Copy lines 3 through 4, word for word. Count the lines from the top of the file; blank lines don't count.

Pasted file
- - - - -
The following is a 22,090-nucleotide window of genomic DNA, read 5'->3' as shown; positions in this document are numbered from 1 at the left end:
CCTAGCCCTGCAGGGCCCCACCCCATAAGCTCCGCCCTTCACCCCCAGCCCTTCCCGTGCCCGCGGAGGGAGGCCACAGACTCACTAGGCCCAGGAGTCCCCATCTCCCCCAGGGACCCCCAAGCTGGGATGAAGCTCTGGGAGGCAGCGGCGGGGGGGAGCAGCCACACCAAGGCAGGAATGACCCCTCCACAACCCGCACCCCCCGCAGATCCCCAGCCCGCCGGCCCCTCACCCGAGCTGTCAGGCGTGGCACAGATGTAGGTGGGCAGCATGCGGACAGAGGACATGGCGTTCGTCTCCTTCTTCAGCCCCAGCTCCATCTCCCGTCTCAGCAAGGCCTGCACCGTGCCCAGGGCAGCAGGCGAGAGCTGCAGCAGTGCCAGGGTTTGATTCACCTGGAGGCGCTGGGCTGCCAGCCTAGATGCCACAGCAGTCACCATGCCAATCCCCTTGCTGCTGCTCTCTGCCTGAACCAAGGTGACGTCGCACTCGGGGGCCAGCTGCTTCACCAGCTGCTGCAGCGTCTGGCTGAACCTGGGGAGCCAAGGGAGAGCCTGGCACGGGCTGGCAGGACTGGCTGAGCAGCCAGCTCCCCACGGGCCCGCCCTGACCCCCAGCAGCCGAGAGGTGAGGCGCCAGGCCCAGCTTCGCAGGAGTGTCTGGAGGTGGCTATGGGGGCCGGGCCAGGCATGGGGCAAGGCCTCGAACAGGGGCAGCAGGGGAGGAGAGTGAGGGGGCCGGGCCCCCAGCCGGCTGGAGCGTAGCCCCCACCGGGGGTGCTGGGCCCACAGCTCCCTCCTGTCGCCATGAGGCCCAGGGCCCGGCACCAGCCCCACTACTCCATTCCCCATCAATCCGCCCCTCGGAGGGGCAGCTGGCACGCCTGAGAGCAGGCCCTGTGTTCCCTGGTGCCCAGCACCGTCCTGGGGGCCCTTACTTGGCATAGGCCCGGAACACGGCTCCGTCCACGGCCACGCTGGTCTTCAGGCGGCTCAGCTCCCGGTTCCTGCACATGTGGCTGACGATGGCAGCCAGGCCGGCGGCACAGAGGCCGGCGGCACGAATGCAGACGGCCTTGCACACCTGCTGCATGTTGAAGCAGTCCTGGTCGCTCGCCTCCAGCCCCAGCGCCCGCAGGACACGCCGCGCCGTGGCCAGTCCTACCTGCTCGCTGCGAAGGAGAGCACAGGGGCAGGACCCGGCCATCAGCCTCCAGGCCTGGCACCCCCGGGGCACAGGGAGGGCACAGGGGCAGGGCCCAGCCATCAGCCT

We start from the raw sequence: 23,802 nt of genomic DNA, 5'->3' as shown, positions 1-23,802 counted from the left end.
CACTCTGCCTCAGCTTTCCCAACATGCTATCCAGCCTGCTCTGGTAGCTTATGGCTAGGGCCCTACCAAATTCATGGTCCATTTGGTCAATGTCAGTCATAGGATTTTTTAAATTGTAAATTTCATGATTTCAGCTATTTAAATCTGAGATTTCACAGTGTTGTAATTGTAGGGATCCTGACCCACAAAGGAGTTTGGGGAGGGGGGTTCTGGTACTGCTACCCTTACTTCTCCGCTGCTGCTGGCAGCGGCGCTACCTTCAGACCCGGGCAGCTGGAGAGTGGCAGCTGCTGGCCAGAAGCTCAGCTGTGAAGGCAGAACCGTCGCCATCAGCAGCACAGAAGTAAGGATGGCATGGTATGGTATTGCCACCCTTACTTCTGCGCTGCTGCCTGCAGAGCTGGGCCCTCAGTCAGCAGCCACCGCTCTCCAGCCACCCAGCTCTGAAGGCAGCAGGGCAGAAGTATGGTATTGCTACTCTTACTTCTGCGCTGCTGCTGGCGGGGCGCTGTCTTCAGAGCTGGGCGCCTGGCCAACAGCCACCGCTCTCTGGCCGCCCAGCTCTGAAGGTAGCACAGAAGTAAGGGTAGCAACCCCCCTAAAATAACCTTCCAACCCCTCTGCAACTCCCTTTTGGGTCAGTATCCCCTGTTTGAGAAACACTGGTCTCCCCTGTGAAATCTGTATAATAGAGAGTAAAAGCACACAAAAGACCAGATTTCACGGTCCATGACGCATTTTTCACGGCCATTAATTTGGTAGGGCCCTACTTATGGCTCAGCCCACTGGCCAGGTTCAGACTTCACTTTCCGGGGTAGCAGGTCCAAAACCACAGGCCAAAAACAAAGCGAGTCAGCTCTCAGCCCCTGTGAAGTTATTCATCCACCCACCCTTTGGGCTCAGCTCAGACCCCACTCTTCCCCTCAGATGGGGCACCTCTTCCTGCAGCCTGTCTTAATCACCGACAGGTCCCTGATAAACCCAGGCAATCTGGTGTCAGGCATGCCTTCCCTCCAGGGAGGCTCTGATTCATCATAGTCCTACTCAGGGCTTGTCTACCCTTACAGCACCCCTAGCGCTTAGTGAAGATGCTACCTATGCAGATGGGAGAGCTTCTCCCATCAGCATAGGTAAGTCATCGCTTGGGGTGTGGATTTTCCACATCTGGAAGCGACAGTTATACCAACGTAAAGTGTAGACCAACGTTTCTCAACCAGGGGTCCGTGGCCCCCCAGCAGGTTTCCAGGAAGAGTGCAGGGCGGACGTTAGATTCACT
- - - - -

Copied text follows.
We start from the raw sequence: 23,802 nt of genomic DNA, 5'->3' as shown, positions 1-23,802 counted from the left end.
CACTCTGCCTCAGCTTTCCCAACATGCTATCCAGCCTGCTCTGGTAGCTTATGGCTAGGGCCCTACCAAATTCATGGTCCATTTGGTCAATGTCAGTCATAGGATTTTTTAAATTGTAAATTTCATGATTTCAGCTATTTAAATCTGAGATTTCACAGTGTTGTAATTGTAGGGATCCTGACCCACAAAGGAGTTTGGGGAGGGGGGTTCTGGTACTGCTACCCTTACTTCTCCGCTGCTGCTGGCAGCGGCGCTACCTTCAGACCCGGGCAGCTGGAGAGTGGCAGCTGCTGGCCAGAAGCTCAGCTGTGAAGGCAGAACCGTCGCCATCAGCAGCACAGAAGTAAGGATGGCATGGTATGGTATTGCCACCCTTACTTCTGCGCTGCTGCCTGCAGAGCTGGGCCCTCAGTCAGCAGCCACCGCTCTCCAGCCACCCAGCTCTGAAGGCAGCAGGGCAGAAGTATGGTATTGCTACTCTTACTTCTGCGCTGCTGCTGGCGGGGCGCTGTCTTCAGAGCTGGGCGCCTGGCCAACAGCCACCGCTCTCTGGCCGCCCAGCTCTGAAGGTAGCACAGAAGTAAGGGTAGCAACCCCCCTAAAATAACCTTCCAACCCCTCTGCAACTCCCTTTTGGGTCAGTATCCCCTGTTTGAGAAACACTGGTCTCCCCTGTGAAATCTGTATAATAGAGAGTAAAAGCACACAAAAGACCAGATTTCACGGTCCATGACGCATTTTTCACGGCCATTAATTTGGTAGGGCCCTACTTATGGCTCAGCCCACTGGCCAGGTTCAGACTTCACTTTCCGGGGTAGCAGGTCCAAAACCACAGGCCAAAAACAAAGCGAGTCAGCTCTCAGCCCCTGTGAAGTTATTCATCCACCCACCCTTTGGGCTCAGCTCAGACCCCACTCTTCCCCTCAGATGGGGCACCTCTTCCTGCAGCCTGTCTTAATCACCGACAGGTCCCTGATAAACCCAGGCAATCTGGTGTCAGGCATGCCTTCCCTCCAGGGAGGCTCTGATTCATCATAGTCCTACTCAGGGCTTGTCTACCCTTACAGCACCCCTAGCGCTTAGTGAAGATGCTACCTATGCAGATGGGAGAGCTTCTCCCATCAGCATAGGTAAGTCATCGCTTGGGGTGTGGATTTTCCACATCTGGAAGCGACAGTTATACCAACGTAAAGTGTAGACCAACGTTTCTCAACCAGGGGTCCGTGGCCCCCCAGCAGGTTTCCAGGAAGAGTGCAGGGCGGACGTTAGATTCACT